Beading with Glass Beads: Lazy Stitch

After the overwhelming amount of great feedback we received after Michael's first beadwork technique video debut (he introduced us to the Applique Stitch), we just had to have him come back and show us another…today he demonstrates the Lane/Lazy Stitch technique.

What to know about this stitch
This beading stitch is the most commonly used in this area by Lakota people. It's called the Lazy Stitch (some people think that's a little pejorative, so they have kind of renamed it in the beading world to Lane Stitch, but most people still say Lazy Stitch).

This is a one thread technique. You can do some naturalistic things with this particular stitch, but most of your designs will be a little more "digital" than if you were using the Applique Stitch.

What you'll need

  • One needle
  • One length of thread (this will be doubled)
  • Bees Wax
  • Beads
  • Material to sew on

How to begin

  1. Come up through your piece of leather from the back to the front side (except for this initial knot, this stitch is usually not visible from the backside of hide*).
  2. Load your needle with beads:

If you are using loose beads (most of our antique beads), put them in a small container and use your needle to "scoop" them up.

If you are using hanked beads (Czech beads), take one of the hanked strands take your needle up through the strand and transfer them from the string to your needle.

Making a stitch

  1. With this particular stitch, you will need to count your beads (you will be beading in rows - or Lanes - so each will need to have the same number of beads).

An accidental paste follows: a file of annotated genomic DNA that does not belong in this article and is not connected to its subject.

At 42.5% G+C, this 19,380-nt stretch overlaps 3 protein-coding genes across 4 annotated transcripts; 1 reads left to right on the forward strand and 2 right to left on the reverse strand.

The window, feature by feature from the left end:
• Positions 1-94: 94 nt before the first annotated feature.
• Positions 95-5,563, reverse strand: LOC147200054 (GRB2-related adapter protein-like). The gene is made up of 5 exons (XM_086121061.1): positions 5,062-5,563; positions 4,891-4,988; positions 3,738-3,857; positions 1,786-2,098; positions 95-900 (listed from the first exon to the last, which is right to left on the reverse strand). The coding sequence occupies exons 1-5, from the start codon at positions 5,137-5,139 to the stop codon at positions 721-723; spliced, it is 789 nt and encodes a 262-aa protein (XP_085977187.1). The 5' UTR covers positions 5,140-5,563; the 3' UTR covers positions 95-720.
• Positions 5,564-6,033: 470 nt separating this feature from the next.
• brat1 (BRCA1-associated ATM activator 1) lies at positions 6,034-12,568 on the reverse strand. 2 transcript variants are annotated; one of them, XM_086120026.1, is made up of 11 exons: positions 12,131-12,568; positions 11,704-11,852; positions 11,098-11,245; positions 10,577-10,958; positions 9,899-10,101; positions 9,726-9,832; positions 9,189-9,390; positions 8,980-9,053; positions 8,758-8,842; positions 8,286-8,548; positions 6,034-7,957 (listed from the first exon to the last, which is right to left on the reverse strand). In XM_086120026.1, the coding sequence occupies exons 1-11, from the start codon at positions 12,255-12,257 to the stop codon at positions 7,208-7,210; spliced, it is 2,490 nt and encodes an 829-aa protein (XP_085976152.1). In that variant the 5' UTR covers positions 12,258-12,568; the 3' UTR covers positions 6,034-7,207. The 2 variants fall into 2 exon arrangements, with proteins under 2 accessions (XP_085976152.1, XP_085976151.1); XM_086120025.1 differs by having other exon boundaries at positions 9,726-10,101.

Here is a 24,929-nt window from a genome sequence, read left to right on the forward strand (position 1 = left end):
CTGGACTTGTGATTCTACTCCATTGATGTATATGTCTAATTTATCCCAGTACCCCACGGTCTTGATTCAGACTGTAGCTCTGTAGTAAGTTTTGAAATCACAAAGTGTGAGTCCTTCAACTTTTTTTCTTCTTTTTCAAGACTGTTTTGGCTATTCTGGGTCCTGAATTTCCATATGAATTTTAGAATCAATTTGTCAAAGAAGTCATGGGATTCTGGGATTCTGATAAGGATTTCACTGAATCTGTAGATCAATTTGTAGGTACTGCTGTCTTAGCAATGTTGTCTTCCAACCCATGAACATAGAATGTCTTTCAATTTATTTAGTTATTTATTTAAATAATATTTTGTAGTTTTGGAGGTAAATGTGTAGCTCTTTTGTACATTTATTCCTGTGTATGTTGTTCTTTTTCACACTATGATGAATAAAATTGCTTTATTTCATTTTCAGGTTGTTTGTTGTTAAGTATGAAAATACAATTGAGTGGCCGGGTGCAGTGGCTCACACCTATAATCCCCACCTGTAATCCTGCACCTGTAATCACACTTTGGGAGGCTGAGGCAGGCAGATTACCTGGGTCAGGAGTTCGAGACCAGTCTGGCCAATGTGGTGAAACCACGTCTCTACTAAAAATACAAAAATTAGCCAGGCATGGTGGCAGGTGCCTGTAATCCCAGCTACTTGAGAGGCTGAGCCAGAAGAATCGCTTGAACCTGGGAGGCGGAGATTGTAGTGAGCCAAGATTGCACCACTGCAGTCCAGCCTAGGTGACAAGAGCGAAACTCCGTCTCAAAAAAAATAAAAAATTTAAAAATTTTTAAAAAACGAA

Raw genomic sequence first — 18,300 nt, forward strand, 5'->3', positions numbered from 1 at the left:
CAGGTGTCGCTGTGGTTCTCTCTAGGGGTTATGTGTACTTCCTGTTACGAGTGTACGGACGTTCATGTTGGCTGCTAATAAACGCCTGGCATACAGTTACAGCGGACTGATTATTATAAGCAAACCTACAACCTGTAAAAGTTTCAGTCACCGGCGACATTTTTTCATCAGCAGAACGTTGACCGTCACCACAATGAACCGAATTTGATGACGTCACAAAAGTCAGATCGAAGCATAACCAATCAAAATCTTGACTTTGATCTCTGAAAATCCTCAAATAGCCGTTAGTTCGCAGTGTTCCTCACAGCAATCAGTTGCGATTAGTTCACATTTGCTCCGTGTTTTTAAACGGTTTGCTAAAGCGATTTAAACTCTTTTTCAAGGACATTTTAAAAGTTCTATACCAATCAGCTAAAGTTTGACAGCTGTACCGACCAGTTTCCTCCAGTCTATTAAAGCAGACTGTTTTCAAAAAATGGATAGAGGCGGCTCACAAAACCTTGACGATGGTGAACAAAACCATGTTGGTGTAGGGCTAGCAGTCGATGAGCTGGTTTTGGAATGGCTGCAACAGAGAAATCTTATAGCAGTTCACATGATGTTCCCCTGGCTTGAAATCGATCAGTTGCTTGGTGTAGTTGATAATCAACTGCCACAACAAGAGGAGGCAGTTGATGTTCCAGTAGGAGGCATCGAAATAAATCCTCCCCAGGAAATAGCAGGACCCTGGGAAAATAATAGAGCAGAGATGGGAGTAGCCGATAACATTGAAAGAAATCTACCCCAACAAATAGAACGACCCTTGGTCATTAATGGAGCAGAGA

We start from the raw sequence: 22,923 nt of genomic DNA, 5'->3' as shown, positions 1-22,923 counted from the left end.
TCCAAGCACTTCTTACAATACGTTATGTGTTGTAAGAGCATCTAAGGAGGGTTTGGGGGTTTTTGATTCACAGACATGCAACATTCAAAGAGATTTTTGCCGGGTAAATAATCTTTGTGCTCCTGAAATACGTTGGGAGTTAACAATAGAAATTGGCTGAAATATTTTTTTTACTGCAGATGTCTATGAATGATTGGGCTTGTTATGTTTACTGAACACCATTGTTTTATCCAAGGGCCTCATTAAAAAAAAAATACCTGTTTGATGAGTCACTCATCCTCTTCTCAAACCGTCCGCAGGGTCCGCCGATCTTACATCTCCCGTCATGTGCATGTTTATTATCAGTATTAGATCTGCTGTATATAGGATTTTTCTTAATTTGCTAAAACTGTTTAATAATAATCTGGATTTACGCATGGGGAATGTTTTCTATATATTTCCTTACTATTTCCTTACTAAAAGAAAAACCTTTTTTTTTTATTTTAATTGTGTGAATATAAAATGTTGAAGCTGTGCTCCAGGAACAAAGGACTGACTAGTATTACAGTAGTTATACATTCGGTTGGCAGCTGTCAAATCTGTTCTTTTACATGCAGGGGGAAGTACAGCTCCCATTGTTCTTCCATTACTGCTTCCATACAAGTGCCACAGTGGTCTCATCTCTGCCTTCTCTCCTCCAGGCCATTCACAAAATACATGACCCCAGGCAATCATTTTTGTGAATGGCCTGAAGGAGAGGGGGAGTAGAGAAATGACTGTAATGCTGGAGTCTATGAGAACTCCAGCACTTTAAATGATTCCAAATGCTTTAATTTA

2. Load your needle with beads (usually 7 or 8 beads).
  3. Slide the beads down your length of string all the way to your piece of leather.
  4. Remember, this technique is not seen from the backside, so to make your next row, you're going to basically "nick" the hide (perpendicular to your row) and go up about one bead's width away to start your next row of beads*.
  5. Load your needle with the same number of beads as your first row...and repeat.


  • Czech beads are more regularly shaped than the Italians, so some beaders prefer to work with the Czechs over the Italians for this stitch...but, the Italians do have such nice colors (as beadwork artist Kevin Fast Horse has also said).
  • Its important to find what direction feels best for you when you bead - for instance, moving away from you or to the side.
  • To help the needle move through your material more easily, you can bend the hide.
  • When you "nick" the hide, you want to go though deep enough to hold the thread tightly, but not all the way though.
  • If you pull your stitch a little tighter, it will make your row arch up slightly.
  • To keep your rows uniform, use your thumb nail to help push the beads into place.
  • Beadwork should be relaxing (after awhile, you can visually rely on your row length instead of getting so "count-y" and manic).
  • If you get a row too close to your previous one (or anything you consider a mistake), you can simply take it out by backing out your needle (it's thin enough that you can just slide it out).

*If the hide is thin or you chose to bead on cloth, you will need to go all the way through the material because it wouldn't be able to hold your stitches. Felt, however, will work more like a thicker leather hide (you won't need to go all the way through).

Michael's parting words of advice:
Find what works best for you (how to hold it), get your technique down, and learn your stitch...serially repeat that stitch a few thousand times, and by gosh, you'll have something to show for it!